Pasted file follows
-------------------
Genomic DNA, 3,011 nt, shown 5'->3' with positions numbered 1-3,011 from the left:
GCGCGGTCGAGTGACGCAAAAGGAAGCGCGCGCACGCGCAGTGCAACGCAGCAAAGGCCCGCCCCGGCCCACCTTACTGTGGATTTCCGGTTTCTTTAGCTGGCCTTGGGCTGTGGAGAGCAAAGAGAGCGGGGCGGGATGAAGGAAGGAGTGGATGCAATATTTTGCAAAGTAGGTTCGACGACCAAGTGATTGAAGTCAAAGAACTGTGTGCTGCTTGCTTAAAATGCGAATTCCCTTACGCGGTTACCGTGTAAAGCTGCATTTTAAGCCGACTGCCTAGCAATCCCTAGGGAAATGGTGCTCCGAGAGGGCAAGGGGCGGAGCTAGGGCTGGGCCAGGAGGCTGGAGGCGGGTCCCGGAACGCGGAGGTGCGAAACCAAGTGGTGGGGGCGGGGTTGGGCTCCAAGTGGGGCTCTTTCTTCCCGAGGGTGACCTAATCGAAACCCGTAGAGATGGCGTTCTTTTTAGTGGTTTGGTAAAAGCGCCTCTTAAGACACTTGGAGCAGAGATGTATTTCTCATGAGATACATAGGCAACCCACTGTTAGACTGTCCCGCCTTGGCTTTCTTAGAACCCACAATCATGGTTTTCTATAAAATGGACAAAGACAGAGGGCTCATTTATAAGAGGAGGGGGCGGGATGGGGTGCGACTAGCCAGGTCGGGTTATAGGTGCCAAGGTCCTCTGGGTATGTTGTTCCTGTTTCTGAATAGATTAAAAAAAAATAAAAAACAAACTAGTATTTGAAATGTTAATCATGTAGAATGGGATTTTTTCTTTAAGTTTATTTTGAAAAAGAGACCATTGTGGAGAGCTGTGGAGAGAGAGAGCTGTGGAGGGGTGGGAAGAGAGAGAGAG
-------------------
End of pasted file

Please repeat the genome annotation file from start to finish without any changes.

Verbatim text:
Genomic DNA, 3,011 nt, shown 5'->3' with positions numbered 1-3,011 from the left:
GCGCGGTCGAGTGACGCAAAAGGAAGCGCGCGCACGCGCAGTGCAACGCAGCAAAGGCCCGCCCCGGCCCACCTTACTGTGGATTTCCGGTTTCTTTAGCTGGCCTTGGGCTGTGGAGAGCAAAGAGAGCGGGGCGGGATGAAGGAAGGAGTGGATGCAATATTTTGCAAAGTAGGTTCGACGACCAAGTGATTGAAGTCAAAGAACTGTGTGCTGCTTGCTTAAAATGCGAATTCCCTTACGCGGTTACCGTGTAAAGCTGCATTTTAAGCCGACTGCCTAGCAATCCCTAGGGAAATGGTGCTCCGAGAGGGCAAGGGGCGGAGCTAGGGCTGGGCCAGGAGGCTGGAGGCGGGTCCCGGAACGCGGAGGTGCGAAACCAAGTGGTGGGGGCGGGGTTGGGCTCCAAGTGGGGCTCTTTCTTCCCGAGGGTGACCTAATCGAAACCCGTAGAGATGGCGTTCTTTTTAGTGGTTTGGTAAAAGCGCCTCTTAAGACACTTGGAGCAGAGATGTATTTCTCATGAGATACATAGGCAACCCACTGTTAGACTGTCCCGCCTTGGCTTTCTTAGAACCCACAATCATGGTTTTCTATAAAATGGACAAAGACAGAGGGCTCATTTATAAGAGGAGGGGGCGGGATGGGGTGCGACTAGCCAGGTCGGGTTATAGGTGCCAAGGTCCTCTGGGTATGTTGTTCCTGTTTCTGAATAGATTAAAAAAAAATAAAAAACAAACTAGTATTTGAAATGTTAATCATGTAGAATGGGATTTTTTCTTTAAGTTTATTTTGAAAAAGAGACCATTGTGGAGAGCTGTGGAGAGAGAGAGCTGTGGAGGGGTGGGAAGAGAGAGAGAG